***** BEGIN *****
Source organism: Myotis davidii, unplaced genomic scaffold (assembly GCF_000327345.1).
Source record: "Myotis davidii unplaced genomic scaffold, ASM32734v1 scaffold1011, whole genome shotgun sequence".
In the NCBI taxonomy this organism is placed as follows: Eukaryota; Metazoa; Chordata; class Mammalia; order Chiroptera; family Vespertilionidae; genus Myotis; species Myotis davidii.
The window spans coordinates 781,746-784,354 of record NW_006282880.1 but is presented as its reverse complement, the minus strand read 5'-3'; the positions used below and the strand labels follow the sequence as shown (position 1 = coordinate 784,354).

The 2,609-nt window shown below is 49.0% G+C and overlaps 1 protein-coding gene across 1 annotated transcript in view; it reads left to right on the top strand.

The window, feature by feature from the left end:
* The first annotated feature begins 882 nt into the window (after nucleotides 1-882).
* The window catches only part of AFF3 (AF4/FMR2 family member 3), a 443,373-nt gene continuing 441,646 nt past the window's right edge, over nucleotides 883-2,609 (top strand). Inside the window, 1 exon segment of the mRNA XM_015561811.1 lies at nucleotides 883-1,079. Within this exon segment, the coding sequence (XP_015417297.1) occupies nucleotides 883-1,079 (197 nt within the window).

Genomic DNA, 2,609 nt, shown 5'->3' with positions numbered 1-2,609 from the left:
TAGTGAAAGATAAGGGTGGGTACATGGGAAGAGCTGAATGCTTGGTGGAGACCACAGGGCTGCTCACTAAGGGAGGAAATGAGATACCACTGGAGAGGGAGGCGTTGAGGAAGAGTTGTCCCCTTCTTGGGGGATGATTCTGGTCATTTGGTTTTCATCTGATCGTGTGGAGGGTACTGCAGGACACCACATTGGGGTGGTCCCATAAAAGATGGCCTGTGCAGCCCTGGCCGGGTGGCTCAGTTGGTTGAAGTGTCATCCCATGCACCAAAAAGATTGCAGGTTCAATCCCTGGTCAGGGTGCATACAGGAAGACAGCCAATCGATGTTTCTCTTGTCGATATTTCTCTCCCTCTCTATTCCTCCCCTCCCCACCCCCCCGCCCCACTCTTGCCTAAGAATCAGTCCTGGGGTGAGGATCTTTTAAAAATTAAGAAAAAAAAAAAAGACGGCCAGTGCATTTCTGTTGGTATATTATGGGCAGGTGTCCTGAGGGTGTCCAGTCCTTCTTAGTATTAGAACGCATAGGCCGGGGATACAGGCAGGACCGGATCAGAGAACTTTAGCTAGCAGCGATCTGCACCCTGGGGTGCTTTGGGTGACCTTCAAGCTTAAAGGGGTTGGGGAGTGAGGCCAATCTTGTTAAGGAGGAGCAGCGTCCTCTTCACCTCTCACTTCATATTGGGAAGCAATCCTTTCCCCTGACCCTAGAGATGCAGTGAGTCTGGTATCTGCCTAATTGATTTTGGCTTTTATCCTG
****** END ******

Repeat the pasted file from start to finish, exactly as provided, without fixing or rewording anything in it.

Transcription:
Source organism: Myotis davidii, unplaced genomic scaffold (assembly GCF_000327345.1).
Source record: "Myotis davidii unplaced genomic scaffold, ASM32734v1 scaffold1011, whole genome shotgun sequence".
In the NCBI taxonomy this organism is placed as follows: Eukaryota; Metazoa; Chordata; class Mammalia; order Chiroptera; family Vespertilionidae; genus Myotis; species Myotis davidii.
The window spans coordinates 781,746-784,354 of record NW_006282880.1 but is presented as its reverse complement, the minus strand read 5'-3'; the positions used below and the strand labels follow the sequence as shown (position 1 = coordinate 784,354).

The 2,609-nt window shown below is 49.0% G+C and overlaps 1 protein-coding gene across 1 annotated transcript in view; it reads left to right on the top strand.

The window, feature by feature from the left end:
* The first annotated feature begins 882 nt into the window (after nucleotides 1-882).
* The window catches only part of AFF3 (AF4/FMR2 family member 3), a 443,373-nt gene continuing 441,646 nt past the window's right edge, over nucleotides 883-2,609 (top strand). Inside the window, 1 exon segment of the mRNA XM_015561811.1 lies at nucleotides 883-1,079. Within this exon segment, the coding sequence (XP_015417297.1) occupies nucleotides 883-1,079 (197 nt within the window).

Genomic DNA, 2,609 nt, shown 5'->3' with positions numbered 1-2,609 from the left:
TAGTGAAAGATAAGGGTGGGTACATGGGAAGAGCTGAATGCTTGGTGGAGACCACAGGGCTGCTCACTAAGGGAGGAAATGAGATACCACTGGAGAGGGAGGCGTTGAGGAAGAGTTGTCCCCTTCTTGGGGGATGATTCTGGTCATTTGGTTTTCATCTGATCGTGTGGAGGGTACTGCAGGACACCACATTGGGGTGGTCCCATAAAAGATGGCCTGTGCAGCCCTGGCCGGGTGGCTCAGTTGGTTGAAGTGTCATCCCATGCACCAAAAAGATTGCAGGTTCAATCCCTGGTCAGGGTGCATACAGGAAGACAGCCAATCGATGTTTCTCTTGTCGATATTTCTCTCCCTCTCTATTCCTCCCCTCCCCACCCCCCCGCCCCACTCTTGCCTAAGAATCAGTCCTGGGGTGAGGATCTTTTAAAAATTAAGAAAAAAAAAAAAGACGGCCAGTGCATTTCTGTTGGTATATTATGGGCAGGTGTCCTGAGGGTGTCCAGTCCTTCTTAGTATTAGAACGCATAGGCCGGGGATACAGGCAGGACCGGATCAGAGAACTTTAGCTAGCAGCGATCTGCACCCTGGGGTGCTTTGGGTGACCTTCAAGCTTAAAGGGGTTGGGGAGTGAGGCCAATCTTGTTAAGGAGGAGCAGCGTCCTCTTCACCTCTCACTTCATATTGGGAAGCAATCCTTTCCCCTGACCCTAGAGATGCAGTGAGTCTGGTATCTGCCTAATTGATTTTGGCTTTTATCCTG